One of the biggest mistakes made by beginner golfers is that they are too wristy with their puttting stroke. In this lesson I explain a simple exercise that golfers can use to fix this problem
For more great putting tips please check out this this blog below:
BETTER PUTTING CAN LOWER YOUR GOLF SCORE
If you are like most of the other Aussie Golfers that tee it up on a Aussie Golf Course on a regular basis, you have one main goal — to lower your score. No matter your handicap, there is always room for improvement in the game of golf. A perfect round of golf has never been played, and likely never will be. Even the best players in the world are constantly in search of improvement, which is one of the things that makes the game so addicting over the course of a lifetime.
There are many areas of the game where you can look for improvement, but none will have as strong of an effect on your scorecard as putting. If you putt better, you can expect to shave several strokes in your very next round. While swing improvement takes many hours of practice to see results from, putting practice can pay off quite quickly. Use the following three step plan to improve your putting the next time you tee it up on any golf courses.
Step One — Lose the Pressure
For the large majority of putts hit during a round, you don’t need to apply much speed at all to get the ball to the hole. Just moving the putter head a few inches in each direction is often plenty to create all the power you need. So why do most golfers hold onto the putter so tightly? Squeezing the grip on your putter is not only unnecessary, it actually contributes to missing putts. A tight grip causes you to lose feel in your hands, and you will likely struggle to control your speed. Also, the putter will not release naturally through the ball with a tight grip, so putts that are pushed off-line can result.
To remedy this, hit some practice putts with the lightest grip you can imagine. Hold the putter so it is just dangling in your hands, and try to stroke a short putt. If the putter is too loose, add just a little pressure and try again. Continue the process until you have just enough pressure to control the putter, and no more. This is the grip pressure that you should be striving for on each and every putt.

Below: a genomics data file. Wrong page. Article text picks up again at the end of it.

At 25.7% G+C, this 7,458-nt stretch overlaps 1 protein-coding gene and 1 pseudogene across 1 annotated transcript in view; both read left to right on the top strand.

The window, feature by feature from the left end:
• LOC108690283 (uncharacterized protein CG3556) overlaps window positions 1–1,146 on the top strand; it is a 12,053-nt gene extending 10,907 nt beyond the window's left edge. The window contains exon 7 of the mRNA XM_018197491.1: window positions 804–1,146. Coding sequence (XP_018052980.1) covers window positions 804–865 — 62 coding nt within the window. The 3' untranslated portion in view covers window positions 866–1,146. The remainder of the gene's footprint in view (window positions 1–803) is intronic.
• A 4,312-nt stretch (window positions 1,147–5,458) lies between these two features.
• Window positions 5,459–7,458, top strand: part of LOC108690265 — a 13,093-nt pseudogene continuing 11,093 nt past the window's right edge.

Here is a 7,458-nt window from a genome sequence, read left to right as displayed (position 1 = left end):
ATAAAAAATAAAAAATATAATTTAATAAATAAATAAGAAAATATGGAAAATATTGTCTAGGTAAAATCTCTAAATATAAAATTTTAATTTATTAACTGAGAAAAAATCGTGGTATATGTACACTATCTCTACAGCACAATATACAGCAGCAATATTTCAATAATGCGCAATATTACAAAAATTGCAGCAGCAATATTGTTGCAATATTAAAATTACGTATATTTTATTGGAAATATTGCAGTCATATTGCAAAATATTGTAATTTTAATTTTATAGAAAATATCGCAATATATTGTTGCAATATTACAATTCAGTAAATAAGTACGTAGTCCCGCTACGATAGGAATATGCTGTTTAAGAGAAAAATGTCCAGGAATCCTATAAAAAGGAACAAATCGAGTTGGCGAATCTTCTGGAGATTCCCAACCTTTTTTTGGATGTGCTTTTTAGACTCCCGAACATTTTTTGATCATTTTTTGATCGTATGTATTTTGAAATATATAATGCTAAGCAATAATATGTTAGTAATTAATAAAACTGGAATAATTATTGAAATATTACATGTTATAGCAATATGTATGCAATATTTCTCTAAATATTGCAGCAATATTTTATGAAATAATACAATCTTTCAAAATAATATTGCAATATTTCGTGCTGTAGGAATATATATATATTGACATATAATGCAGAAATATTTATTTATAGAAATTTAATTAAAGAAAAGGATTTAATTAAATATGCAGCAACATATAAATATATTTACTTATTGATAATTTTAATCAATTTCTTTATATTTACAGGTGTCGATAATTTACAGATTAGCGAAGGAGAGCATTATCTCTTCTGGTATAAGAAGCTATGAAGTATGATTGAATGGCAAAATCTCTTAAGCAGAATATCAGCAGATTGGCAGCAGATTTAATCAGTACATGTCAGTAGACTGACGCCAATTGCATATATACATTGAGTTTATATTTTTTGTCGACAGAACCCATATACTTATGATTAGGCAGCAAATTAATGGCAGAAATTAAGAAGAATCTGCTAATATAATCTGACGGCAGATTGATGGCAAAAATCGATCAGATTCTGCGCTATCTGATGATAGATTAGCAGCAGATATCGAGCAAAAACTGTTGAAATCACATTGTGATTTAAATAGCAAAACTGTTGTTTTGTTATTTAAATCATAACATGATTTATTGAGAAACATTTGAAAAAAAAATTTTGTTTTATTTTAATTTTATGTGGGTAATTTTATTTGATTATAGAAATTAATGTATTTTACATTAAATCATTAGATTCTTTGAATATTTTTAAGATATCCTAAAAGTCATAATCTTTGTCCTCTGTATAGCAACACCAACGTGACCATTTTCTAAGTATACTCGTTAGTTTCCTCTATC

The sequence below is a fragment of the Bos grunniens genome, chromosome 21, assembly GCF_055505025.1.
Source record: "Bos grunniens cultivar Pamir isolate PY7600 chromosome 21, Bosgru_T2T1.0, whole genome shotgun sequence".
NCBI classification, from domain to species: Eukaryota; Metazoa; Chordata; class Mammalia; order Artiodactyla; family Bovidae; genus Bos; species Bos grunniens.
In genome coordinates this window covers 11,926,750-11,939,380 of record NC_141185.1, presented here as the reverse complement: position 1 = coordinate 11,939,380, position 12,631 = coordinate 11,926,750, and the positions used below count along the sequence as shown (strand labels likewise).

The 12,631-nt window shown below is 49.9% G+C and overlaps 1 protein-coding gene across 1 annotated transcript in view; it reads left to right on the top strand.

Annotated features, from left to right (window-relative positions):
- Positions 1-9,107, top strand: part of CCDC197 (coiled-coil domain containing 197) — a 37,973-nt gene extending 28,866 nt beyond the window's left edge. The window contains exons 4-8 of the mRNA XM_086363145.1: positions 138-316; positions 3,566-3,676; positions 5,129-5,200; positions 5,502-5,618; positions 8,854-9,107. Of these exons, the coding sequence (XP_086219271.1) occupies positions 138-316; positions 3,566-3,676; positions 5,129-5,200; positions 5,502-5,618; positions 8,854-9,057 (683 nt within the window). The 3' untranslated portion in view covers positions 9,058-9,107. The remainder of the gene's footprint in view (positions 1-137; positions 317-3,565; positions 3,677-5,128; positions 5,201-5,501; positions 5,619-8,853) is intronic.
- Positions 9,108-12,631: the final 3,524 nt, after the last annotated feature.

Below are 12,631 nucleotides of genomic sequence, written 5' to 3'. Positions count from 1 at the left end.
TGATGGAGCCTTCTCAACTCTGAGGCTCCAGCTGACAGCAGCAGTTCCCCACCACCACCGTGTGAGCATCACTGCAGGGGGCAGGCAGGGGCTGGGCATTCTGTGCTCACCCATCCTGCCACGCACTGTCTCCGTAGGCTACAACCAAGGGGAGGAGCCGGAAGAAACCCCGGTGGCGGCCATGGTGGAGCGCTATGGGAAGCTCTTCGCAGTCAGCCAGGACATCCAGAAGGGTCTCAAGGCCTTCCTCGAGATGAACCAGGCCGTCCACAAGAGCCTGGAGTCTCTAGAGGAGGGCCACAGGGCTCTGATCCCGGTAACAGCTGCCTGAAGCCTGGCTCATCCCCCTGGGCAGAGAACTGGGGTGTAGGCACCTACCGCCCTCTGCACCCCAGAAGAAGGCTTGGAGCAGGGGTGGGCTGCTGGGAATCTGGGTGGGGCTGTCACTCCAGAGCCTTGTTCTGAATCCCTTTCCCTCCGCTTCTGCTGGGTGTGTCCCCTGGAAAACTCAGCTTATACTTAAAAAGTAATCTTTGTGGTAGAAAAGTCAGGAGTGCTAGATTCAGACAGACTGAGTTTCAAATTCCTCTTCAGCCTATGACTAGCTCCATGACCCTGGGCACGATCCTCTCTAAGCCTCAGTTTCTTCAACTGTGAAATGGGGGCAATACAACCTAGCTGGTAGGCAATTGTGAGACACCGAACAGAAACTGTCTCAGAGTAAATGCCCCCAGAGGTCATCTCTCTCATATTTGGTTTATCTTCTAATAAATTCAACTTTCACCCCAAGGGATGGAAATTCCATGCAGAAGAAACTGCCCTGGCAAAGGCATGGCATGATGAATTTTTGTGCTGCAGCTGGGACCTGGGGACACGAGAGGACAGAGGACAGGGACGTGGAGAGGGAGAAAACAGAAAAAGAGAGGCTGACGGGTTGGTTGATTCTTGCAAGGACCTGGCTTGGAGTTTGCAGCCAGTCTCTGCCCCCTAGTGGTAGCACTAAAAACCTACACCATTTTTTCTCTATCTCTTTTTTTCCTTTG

Step Two — Steady in the Knees
Ever miss a short putt that you couldn’t figure out how it possibly got off line? Most likely, the answer can be found in your knees. If you sway at all side-to-side during a putting stroke, you will affect the way the putter is swinging and your roll will not start online. One of the best ways to monitor this problem is by focusing on your knees during the stroke. When you get into your address position, your knees should be slightly flexed and only about shoulder width apart. As you start to move the putter back, remain focused on holding your knees steady. This might take some practice on the putting green to get comfortable with, but it can make a huge difference. With a stable lower body to build on, your putting stroke will be free to flow through the ball and knock it right in the back of the hole.
Step Three — Eyes Down
I hate the expression ‘keep your head down’. To me, that makes the golfer feel like they need to bury their chin in their chest and not let it move. Trying to hold your head still makes it hard to rock your shoulders naturally, because the two are obviously connected. Rather, I like to have players focus on keeping their eyes down. As long as your eyes remain fixed on the ball during the stroke, it is fine if your head rocks a little from side to side.
To make sure your eyes stay down, try drawing something on your golf ball to focus on. It could be a dot, a line, a star, or anything else you choose. When you place your ball down on the green, do so with your marking facing skyward. As you prepare to putt, lock your eyes onto the marking and don’t look away until the putt has been struck. This method is effective for all putts, but will really help you knock in those pesky three footers.
Putting isn’t the most glamorous part of the game. You are much more likely to get compliments on a long drive you nail down the fairway than you are a five foot putt that you save par with. However, if it is your scorecard you wish to impress people with, then putting is where you should spend most of your time. Give this quick three-step program a try during your next round, and see just how many strokes you can save.
Thanks for reading, and play well